Social Functions of Conditional Apologies in Business Communication

Xing Zhang


The objective of this study is to investigate what social functions conditional apologies perform. To this end, naturally occurring conditional apologies were identified in an authentic business corpus, the Cambridge Business English Corpus (CBEC). From the perspective of speakers’ face needs, two research questions were discussed. The first question asks what the functions are that conditional apologies are employed to fulfil when used by speakers. The second question is whether conditional apologies are oriented towards the speaker’s positive needs. In the spoken and written corpora of the CBEC, occurrences of sorry-based expressions (sorry and I’m sorry) collocating with if are extracted, and the ratios of occurrences of conditional apologies to all apologies of sorry-based expression are compared. Our findings indicate that in business communication, the conditional apology could be used as a downgrading strategy for the purpose of denying full responsibility and decreasing face-threat to the speakers. The conditional apology could also be used by speakers to distance themselves from the offense, question the offensiveness of the event and to deny the speaker’s knowledge of it or involvement in it. Furthermore, through analysis of real examples, conditional apologies are determined to be driven by a desire to satisfy the speaker’s positive face needs in these contexts. In addition, our observation reveals that there is a tendency for the conditional apology to be used with a coordinating conjunction but to add a contrast statement in order to add detailed explanation regarding the causes of those offenses.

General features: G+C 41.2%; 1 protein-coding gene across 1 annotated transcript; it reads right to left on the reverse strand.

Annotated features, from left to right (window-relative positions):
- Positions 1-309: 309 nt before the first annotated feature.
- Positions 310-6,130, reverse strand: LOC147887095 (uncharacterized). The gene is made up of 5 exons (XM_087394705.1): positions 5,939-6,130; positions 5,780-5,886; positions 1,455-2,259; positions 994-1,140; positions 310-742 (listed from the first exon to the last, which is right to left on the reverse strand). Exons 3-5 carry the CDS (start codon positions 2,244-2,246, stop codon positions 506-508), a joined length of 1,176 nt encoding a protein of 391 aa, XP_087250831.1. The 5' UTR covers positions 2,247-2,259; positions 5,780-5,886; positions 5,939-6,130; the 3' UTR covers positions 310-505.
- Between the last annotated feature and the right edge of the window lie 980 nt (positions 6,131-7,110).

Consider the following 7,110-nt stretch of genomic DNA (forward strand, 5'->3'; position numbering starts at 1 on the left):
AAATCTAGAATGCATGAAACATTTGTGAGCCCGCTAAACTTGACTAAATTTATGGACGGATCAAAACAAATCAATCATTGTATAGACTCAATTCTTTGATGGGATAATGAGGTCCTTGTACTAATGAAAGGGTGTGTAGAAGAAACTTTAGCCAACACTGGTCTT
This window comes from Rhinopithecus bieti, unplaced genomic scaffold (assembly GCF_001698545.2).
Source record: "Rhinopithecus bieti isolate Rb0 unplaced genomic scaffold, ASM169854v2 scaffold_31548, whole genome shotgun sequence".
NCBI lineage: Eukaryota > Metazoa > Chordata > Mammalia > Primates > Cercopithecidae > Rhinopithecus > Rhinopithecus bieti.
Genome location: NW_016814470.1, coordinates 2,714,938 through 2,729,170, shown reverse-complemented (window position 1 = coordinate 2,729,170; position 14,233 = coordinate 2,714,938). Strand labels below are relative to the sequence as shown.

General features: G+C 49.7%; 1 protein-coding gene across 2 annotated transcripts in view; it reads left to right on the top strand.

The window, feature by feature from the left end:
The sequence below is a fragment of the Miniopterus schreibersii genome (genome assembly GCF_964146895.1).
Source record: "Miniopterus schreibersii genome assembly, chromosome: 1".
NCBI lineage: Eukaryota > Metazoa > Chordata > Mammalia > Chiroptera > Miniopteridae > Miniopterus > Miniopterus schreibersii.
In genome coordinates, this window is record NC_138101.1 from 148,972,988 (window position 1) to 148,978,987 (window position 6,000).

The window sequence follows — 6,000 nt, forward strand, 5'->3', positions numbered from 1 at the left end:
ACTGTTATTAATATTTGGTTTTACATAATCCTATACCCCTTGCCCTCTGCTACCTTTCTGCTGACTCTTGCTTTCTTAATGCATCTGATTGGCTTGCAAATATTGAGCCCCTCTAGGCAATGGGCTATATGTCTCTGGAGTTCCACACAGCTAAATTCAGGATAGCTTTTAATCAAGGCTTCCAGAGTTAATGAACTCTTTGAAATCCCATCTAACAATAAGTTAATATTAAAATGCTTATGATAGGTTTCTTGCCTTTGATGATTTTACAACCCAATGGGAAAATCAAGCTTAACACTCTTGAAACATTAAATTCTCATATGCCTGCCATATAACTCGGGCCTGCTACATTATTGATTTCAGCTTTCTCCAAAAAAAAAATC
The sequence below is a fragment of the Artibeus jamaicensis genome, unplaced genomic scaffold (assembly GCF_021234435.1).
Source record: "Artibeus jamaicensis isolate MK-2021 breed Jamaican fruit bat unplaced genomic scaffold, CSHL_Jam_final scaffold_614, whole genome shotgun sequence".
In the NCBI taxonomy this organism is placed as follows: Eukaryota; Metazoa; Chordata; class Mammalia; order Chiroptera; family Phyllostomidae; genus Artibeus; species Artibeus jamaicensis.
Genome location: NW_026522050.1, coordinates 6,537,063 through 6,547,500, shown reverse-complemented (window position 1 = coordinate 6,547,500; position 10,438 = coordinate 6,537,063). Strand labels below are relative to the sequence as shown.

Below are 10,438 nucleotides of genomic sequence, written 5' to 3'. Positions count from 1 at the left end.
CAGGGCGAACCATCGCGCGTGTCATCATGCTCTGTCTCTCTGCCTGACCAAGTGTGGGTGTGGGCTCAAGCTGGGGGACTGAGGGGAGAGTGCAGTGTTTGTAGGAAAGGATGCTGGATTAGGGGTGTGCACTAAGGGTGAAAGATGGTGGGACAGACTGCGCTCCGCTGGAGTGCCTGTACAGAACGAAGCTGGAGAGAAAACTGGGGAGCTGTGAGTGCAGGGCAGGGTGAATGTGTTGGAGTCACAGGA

Conditional Apology, Social Functions, Positive Needs

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